Midwest prices have risen as new pipelines, including DCP Midstream Partners LP's 175,000-barrels-a-day Southern Hills system, have allowed producers to ship more natural gas liquids, including propane and butane, from the middle of the U.S. to the Gulf Coast, where export docks and most of the country's petrochemical plants are located.
NGLs, which are pumped from wells along with natural gas and separated at fractionation plants, are used as feedstock in petrochemical plants, diluent for heavy crude in pipelines and gasoline blending.
Oneok Inc. expects the expansion of its Sterling pipeline system that carries NGLs to the Gulf Coast from the Midcontinent to come online before the end of the year, Terry Spencer, the company's president, said in a Nov. 6 conference call.
Enterprise Products Partners LP and Targa Resources Partners LP were among companies that this year opened new docks on the Gulf Coast for NGL exports.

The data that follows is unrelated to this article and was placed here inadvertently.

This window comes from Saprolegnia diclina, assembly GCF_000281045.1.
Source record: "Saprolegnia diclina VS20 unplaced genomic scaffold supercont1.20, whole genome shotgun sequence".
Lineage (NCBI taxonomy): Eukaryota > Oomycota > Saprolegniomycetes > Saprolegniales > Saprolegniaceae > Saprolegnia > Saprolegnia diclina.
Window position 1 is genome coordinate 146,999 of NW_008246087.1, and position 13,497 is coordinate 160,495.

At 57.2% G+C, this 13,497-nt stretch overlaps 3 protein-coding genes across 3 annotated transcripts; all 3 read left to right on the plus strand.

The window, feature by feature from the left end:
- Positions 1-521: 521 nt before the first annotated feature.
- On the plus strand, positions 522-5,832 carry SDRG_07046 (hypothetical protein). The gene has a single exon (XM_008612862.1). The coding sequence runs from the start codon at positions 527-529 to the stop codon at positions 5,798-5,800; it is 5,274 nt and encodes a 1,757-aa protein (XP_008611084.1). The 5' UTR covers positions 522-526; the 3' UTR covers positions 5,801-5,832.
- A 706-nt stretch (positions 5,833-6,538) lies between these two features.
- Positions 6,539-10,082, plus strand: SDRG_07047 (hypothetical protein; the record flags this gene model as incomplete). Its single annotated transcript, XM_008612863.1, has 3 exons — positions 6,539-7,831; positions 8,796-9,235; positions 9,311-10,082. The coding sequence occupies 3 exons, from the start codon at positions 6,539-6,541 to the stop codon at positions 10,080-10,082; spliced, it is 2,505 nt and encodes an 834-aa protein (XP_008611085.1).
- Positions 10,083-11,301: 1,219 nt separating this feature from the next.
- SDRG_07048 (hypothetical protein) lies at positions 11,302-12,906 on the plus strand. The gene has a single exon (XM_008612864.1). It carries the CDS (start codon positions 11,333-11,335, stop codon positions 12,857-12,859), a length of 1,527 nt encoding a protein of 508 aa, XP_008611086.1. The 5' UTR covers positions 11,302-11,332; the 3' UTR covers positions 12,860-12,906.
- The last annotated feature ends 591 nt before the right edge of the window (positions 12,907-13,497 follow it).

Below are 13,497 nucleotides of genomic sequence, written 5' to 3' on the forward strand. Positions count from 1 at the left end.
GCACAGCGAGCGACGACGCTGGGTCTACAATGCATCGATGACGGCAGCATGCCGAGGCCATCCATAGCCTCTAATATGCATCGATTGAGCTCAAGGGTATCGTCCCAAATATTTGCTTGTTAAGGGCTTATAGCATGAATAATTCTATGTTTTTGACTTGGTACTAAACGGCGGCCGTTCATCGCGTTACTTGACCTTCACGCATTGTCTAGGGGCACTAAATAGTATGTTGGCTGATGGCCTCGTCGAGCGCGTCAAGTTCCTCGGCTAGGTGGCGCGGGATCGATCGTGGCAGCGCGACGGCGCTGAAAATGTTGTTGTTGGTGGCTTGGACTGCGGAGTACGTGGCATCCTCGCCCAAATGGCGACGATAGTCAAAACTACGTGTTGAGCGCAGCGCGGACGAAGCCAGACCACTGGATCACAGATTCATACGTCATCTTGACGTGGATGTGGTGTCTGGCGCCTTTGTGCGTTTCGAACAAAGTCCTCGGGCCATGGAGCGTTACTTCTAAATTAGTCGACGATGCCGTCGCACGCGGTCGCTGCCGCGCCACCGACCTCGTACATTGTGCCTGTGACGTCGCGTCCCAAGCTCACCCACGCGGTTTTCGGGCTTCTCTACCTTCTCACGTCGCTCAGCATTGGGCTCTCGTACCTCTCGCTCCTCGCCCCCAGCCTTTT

The U.S. exported 294,000 barrels a day of propane and propylene in August, up 90 percent from the same month in 2012, according to the Energy Information Administration, the statistical arm of the Energy Department. Exports were a record 308,000 barrels a day in May.
"In terms of exports, the EIA does not break out propylene from propane in its statistics," said Peter Fasullo, principal at EnVantage Inc., a Houston-based energy consultant. "Virtually all of the exports are propane."
Increased shipments abroad helped reduce supplies and raise prices. The profit margin for fractionating propane in Mont Belvieu rose to 87.2 cents a barrel Nov. 15, from 57.8 cents a year earlier, according to data compiled by Bloomberg.